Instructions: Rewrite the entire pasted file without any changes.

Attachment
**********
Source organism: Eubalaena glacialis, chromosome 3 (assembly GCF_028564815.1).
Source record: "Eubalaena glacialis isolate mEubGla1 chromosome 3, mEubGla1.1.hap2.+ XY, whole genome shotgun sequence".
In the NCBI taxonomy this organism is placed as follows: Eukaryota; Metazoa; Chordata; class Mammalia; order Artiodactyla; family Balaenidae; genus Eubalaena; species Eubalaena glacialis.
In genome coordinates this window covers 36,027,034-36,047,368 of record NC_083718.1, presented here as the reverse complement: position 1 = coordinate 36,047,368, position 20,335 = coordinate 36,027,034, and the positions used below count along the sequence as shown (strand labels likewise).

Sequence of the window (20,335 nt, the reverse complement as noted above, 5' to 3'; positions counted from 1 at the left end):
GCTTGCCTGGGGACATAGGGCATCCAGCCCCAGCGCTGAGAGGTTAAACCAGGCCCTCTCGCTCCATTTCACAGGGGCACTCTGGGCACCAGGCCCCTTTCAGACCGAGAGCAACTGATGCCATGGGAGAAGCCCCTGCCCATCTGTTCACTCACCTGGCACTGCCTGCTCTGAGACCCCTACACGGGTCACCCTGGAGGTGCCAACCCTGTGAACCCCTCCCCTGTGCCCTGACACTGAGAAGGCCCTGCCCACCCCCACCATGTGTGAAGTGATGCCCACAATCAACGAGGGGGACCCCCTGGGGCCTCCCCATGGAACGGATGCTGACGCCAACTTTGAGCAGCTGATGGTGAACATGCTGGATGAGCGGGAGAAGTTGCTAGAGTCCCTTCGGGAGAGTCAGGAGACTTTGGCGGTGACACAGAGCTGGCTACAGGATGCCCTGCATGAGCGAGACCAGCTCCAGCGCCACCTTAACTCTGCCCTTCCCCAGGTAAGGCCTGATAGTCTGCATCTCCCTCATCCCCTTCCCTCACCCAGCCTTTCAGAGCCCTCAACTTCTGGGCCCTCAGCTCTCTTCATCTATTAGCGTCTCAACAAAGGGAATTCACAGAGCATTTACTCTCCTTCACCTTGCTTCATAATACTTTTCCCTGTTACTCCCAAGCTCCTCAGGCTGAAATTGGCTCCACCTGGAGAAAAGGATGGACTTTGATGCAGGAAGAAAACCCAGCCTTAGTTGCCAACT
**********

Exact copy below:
Source organism: Eubalaena glacialis, chromosome 3 (assembly GCF_028564815.1).
Source record: "Eubalaena glacialis isolate mEubGla1 chromosome 3, mEubGla1.1.hap2.+ XY, whole genome shotgun sequence".
In the NCBI taxonomy this organism is placed as follows: Eukaryota; Metazoa; Chordata; class Mammalia; order Artiodactyla; family Balaenidae; genus Eubalaena; species Eubalaena glacialis.
In genome coordinates this window covers 36,027,034-36,047,368 of record NC_083718.1, presented here as the reverse complement: position 1 = coordinate 36,047,368, position 20,335 = coordinate 36,027,034, and the positions used below count along the sequence as shown (strand labels likewise).

Sequence of the window (20,335 nt, the reverse complement as noted above, 5' to 3'; positions counted from 1 at the left end):
GCTTGCCTGGGGACATAGGGCATCCAGCCCCAGCGCTGAGAGGTTAAACCAGGCCCTCTCGCTCCATTTCACAGGGGCACTCTGGGCACCAGGCCCCTTTCAGACCGAGAGCAACTGATGCCATGGGAGAAGCCCCTGCCCATCTGTTCACTCACCTGGCACTGCCTGCTCTGAGACCCCTACACGGGTCACCCTGGAGGTGCCAACCCTGTGAACCCCTCCCCTGTGCCCTGACACTGAGAAGGCCCTGCCCACCCCCACCATGTGTGAAGTGATGCCCACAATCAACGAGGGGGACCCCCTGGGGCCTCCCCATGGAACGGATGCTGACGCCAACTTTGAGCAGCTGATGGTGAACATGCTGGATGAGCGGGAGAAGTTGCTAGAGTCCCTTCGGGAGAGTCAGGAGACTTTGGCGGTGACACAGAGCTGGCTACAGGATGCCCTGCATGAGCGAGACCAGCTCCAGCGCCACCTTAACTCTGCCCTTCCCCAGGTAAGGCCTGATAGTCTGCATCTCCCTCATCCCCTTCCCTCACCCAGCCTTTCAGAGCCCTCAACTTCTGGGCCCTCAGCTCTCTTCATCTATTAGCGTCTCAACAAAGGGAATTCACAGAGCATTTACTCTCCTTCACCTTGCTTCATAATACTTTTCCCTGTTACTCCCAAGCTCCTCAGGCTGAAATTGGCTCCACCTGGAGAAAAGGATGGACTTTGATGCAGGAAGAAAACCCAGCCTTAGTTGCCAACT